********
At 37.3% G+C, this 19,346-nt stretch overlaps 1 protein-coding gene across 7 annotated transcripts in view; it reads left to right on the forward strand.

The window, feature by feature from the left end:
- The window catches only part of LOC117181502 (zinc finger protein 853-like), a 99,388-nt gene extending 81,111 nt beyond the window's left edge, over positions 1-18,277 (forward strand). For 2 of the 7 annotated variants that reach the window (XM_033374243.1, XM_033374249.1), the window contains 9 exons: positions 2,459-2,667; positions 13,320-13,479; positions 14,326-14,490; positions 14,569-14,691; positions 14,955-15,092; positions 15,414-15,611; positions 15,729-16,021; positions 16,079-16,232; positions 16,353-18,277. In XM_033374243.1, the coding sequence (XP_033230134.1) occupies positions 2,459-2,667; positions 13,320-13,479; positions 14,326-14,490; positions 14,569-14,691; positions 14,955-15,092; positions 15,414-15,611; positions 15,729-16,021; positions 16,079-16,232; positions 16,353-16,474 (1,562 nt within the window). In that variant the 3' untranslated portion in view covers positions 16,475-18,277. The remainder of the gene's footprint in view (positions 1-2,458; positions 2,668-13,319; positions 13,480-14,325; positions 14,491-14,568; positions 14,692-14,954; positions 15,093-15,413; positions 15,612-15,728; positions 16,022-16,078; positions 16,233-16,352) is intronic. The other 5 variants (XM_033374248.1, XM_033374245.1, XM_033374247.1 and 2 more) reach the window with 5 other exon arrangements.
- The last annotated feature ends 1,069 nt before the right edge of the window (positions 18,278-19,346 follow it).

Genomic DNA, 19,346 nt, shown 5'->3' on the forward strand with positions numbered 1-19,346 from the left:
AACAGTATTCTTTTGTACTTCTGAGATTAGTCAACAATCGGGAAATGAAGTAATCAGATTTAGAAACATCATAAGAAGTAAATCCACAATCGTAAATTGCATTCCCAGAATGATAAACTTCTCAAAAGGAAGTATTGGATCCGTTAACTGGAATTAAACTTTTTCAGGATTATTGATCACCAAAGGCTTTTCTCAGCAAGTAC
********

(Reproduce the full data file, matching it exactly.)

At 37.3% G+C, this 19,346-nt stretch overlaps 1 protein-coding gene across 7 annotated transcripts in view; it reads left to right on the forward strand.

The window, feature by feature from the left end:
- The window catches only part of LOC117181502 (zinc finger protein 853-like), a 99,388-nt gene extending 81,111 nt beyond the window's left edge, over positions 1-18,277 (forward strand). For 2 of the 7 annotated variants that reach the window (XM_033374243.1, XM_033374249.1), the window contains 9 exons: positions 2,459-2,667; positions 13,320-13,479; positions 14,326-14,490; positions 14,569-14,691; positions 14,955-15,092; positions 15,414-15,611; positions 15,729-16,021; positions 16,079-16,232; positions 16,353-18,277. In XM_033374243.1, the coding sequence (XP_033230134.1) occupies positions 2,459-2,667; positions 13,320-13,479; positions 14,326-14,490; positions 14,569-14,691; positions 14,955-15,092; positions 15,414-15,611; positions 15,729-16,021; positions 16,079-16,232; positions 16,353-16,474 (1,562 nt within the window). In that variant the 3' untranslated portion in view covers positions 16,475-18,277. The remainder of the gene's footprint in view (positions 1-2,458; positions 2,668-13,319; positions 13,480-14,325; positions 14,491-14,568; positions 14,692-14,954; positions 15,093-15,413; positions 15,612-15,728; positions 16,022-16,078; positions 16,233-16,352) is intronic. The other 5 variants (XM_033374248.1, XM_033374245.1, XM_033374247.1 and 2 more) reach the window with 5 other exon arrangements.
- The last annotated feature ends 1,069 nt before the right edge of the window (positions 18,278-19,346 follow it).

Genomic DNA, 19,346 nt, shown 5'->3' on the forward strand with positions numbered 1-19,346 from the left:
AACAGTATTCTTTTGTACTTCTGAGATTAGTCAACAATCGGGAAATGAAGTAATCAGATTTAGAAACATCATAAGAAGTAAATCCACAATCGTAAATTGCATTCCCAGAATGATAAACTTCTCAAAAGGAAGTATTGGATCCGTTAACTGGAATTAAACTTTTTCAGGATTATTGATCACCAAAGGCTTTTCTCAGCAAGTAC